A curious case of (alleged) police brutality 

click to enlarge "Diego Martinez following his 2011 arrest" - COURTESY PHOTO
  • Courtesy photo
  • "Diego Martinez following his 2011 arrest"

A police report says Diego Martinez was swerving and switching lanes without a signal when San Antonio Police Officer R. McDaniel pulled him over just after 2 a.m. on March 5, 2011 near I 410 and Culebra. According McDaniel's incident report, Martinez “was slumped to the left without his seatbelt on” when the vehicle came to a stop.

What happened next is now the subject of a lawsuit alleging police brutality.

McDaniel's report claims Martinez and his girlfriend passenger both exhibited bloodshot eyes, slurred speech, and were confused when he approached the vehicle. Both, McDaniel writes in his report, stepped out of the car when he went back to his cruiser to run an ID check.

McDaniel writes that he tased Martinez in the back when he refused the officer's commands.

“I hand cuffed the driver and pulled him from the [west bound] traffic lane where he fell,” McDaniel writes. “Driver was bleeding from a lacerated upper lip and nose where he fell on the asphalt.”

A lawsuit filed in federal court last week claims Martinez's injuries came not from a fall to the ground, but from when McDaniel “mercilessly beat” Martinez on the side of the road. The lawsuit claims McDaniel beat Martinez with his fists, a baton, and kicked him “throughout his face and body.” When Martinez's girlfriend began to cry, asking that McDaniel call other officers out to the scene, he told her to “shut the fuck up,” handcuffed her, and charged her with public intoxication, according to the lawsuit.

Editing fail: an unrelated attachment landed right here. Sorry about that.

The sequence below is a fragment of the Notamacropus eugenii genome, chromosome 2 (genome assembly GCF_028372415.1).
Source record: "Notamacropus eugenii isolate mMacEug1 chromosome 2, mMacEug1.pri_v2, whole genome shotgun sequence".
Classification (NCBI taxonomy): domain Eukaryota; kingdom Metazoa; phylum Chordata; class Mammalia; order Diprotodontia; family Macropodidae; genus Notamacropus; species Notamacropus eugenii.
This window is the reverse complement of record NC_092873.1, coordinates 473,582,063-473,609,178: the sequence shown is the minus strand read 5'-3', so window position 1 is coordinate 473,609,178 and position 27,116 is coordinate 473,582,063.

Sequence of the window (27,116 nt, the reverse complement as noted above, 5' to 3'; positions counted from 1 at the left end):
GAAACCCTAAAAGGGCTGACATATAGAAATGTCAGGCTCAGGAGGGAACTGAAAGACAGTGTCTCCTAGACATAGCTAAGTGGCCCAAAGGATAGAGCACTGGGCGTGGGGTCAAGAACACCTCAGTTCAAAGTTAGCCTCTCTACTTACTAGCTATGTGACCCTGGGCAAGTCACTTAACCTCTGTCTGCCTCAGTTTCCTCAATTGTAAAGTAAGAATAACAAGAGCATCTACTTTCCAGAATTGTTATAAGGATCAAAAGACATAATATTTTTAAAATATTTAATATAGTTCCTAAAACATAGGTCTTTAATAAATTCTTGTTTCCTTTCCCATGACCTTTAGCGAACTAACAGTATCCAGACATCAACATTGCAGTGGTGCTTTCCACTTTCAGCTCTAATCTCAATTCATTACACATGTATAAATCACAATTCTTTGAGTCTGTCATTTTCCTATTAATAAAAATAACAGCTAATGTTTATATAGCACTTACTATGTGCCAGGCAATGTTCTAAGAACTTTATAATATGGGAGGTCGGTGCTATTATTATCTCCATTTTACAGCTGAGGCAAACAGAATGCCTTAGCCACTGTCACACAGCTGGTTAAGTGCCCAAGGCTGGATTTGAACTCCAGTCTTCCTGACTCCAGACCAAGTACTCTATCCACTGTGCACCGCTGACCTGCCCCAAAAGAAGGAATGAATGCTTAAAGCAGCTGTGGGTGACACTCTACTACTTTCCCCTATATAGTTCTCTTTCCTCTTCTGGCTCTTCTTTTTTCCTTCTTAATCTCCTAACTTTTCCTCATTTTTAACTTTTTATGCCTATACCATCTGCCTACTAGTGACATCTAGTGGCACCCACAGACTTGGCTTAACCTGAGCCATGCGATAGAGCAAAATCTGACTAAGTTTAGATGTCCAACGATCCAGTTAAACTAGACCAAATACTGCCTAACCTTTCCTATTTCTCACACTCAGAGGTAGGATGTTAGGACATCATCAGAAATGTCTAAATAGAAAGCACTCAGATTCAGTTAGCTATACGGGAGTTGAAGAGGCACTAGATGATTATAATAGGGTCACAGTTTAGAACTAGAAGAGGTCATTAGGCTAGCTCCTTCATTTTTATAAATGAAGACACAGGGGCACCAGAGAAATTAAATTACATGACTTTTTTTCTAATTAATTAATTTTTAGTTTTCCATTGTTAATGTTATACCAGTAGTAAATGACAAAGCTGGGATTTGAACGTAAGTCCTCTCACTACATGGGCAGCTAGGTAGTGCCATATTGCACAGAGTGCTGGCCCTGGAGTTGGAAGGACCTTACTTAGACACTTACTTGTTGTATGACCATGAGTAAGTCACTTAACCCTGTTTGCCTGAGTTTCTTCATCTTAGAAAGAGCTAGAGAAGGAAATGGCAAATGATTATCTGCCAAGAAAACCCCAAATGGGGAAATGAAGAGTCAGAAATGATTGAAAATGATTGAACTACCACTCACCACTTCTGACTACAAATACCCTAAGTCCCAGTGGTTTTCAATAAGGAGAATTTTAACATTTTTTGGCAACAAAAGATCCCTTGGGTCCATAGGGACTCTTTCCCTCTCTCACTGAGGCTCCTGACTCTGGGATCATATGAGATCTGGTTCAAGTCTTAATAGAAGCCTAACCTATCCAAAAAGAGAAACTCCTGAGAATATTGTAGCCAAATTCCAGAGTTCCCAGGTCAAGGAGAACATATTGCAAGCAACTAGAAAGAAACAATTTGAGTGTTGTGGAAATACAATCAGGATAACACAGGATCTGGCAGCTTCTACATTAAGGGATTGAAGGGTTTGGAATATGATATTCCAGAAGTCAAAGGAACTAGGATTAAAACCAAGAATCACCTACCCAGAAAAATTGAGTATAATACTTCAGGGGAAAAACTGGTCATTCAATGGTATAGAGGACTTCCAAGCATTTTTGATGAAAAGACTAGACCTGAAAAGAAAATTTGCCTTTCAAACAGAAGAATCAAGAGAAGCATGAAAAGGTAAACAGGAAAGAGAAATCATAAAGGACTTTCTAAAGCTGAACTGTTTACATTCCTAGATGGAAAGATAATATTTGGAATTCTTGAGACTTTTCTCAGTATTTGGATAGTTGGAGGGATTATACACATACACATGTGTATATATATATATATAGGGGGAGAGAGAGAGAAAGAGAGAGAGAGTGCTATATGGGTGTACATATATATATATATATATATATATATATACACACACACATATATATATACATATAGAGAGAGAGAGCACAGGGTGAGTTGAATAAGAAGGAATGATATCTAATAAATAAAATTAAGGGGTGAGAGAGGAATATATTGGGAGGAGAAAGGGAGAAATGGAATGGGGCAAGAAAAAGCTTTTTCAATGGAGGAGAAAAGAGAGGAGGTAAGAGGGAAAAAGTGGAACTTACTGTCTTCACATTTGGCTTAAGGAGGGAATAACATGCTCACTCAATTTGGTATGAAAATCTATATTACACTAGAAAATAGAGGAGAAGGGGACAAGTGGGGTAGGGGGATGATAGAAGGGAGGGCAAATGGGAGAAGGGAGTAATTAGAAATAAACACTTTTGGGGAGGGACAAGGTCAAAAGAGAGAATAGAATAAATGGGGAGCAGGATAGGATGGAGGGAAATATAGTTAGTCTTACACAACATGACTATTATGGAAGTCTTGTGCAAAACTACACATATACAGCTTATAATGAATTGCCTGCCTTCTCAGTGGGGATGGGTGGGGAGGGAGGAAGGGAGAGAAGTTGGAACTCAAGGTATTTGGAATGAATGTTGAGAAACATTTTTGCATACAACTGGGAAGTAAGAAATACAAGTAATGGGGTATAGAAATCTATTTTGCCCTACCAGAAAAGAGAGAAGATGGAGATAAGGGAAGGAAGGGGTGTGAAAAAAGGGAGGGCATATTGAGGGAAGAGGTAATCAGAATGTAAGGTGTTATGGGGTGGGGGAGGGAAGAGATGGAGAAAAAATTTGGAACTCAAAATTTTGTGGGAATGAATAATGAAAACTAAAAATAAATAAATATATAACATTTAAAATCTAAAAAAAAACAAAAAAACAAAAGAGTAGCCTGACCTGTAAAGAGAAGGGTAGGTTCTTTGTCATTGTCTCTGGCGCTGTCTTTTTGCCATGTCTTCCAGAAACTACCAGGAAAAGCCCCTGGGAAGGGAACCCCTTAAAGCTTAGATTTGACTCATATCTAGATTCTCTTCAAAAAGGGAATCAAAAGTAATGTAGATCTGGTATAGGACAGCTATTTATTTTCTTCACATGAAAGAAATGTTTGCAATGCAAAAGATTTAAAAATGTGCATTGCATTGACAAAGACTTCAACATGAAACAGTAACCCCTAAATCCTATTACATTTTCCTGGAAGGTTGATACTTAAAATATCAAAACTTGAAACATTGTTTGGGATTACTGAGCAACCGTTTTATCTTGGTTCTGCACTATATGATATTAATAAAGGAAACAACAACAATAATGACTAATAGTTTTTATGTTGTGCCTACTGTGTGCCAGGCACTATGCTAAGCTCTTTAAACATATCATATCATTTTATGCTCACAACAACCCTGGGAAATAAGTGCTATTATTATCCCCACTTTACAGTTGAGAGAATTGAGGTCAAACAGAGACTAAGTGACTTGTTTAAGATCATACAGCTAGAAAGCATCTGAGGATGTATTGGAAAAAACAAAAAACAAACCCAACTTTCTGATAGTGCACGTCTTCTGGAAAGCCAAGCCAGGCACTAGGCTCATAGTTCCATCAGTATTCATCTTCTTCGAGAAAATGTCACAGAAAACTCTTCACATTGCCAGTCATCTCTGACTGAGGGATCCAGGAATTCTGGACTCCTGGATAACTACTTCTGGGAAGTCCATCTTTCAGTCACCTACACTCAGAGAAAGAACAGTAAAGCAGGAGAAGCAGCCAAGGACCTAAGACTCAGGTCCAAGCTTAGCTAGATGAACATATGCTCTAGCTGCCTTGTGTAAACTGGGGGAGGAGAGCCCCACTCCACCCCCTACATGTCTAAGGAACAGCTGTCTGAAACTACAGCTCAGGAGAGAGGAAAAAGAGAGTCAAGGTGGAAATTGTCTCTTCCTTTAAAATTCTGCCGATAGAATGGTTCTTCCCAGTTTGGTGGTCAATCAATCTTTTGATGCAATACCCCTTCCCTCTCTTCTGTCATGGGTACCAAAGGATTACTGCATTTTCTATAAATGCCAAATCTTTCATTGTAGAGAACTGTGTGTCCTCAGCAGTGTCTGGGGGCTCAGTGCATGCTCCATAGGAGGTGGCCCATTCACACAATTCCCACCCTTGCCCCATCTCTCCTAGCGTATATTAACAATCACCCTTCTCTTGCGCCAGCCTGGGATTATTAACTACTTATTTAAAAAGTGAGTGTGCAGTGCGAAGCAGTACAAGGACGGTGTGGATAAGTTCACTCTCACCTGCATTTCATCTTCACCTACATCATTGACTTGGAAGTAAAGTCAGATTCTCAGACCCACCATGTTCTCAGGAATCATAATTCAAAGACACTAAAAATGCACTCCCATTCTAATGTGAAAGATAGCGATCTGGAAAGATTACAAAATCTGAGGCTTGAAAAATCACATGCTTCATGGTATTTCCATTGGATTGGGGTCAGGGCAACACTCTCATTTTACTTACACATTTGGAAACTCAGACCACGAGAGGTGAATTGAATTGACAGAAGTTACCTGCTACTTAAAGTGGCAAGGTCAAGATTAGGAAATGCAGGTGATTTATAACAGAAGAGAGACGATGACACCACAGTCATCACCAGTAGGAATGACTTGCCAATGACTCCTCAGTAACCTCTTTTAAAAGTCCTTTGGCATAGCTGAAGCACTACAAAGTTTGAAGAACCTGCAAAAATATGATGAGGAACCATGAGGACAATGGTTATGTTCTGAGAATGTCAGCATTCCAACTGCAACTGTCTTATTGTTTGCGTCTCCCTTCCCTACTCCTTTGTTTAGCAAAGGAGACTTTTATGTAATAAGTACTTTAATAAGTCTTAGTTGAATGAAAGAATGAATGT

Martinez was charged with drunk driving and resisting arrest. When his girlfriend tracked him down at University Hospital three days after the arrest, doctors mistakenly said Martinez had been “admitted because he was hit by a motorcycle,” and was in serious condition. McDaniel, the lawsuit charges, “knocked out all of [Martinez's] teeth.” Martinez also suffered “nasal fractures, trauma to his chest and abdomen, swelling in his brain, and numerous bruises and lacerations to his head, chest, abdomen, and extremities.”

The lawsuit names as defendants McDaniel and the City of San Antonio. "The incident was fully investigated by the police department and the officer acted appropriately,” said City Attorney Michael Bernard. “The lawsuit is without merit." When asked whether McDaniel was still on the force or if he had a disciplinary history with the department, an SAPD spokesman told the Current the officer name and badge number, which McDaniel wrote on his police report no less than four times, does not match internal SAPD records. SAPD had yet to explain the discrepancy as of press deadline Monday.

While the police report claims Martinez was injured during a fall, his attorney Christopher Gale provided the Current a letter by John Moore, a local cosmetic dentist who wrote, “In 30 years of practice and tens of thousands of patients I have never seen this much dental, skeletal, and soft tissue damage occur in single fall to the ground.” Martinez's injuries “required an impact far beyond a fall to the pavement,” Moore wrote.

“It is in my opinion impossible for Diego Martinez to have sustained this much damage in a simple fall and the injuries were more consistent with multiple impacts to the nose and mouth.”




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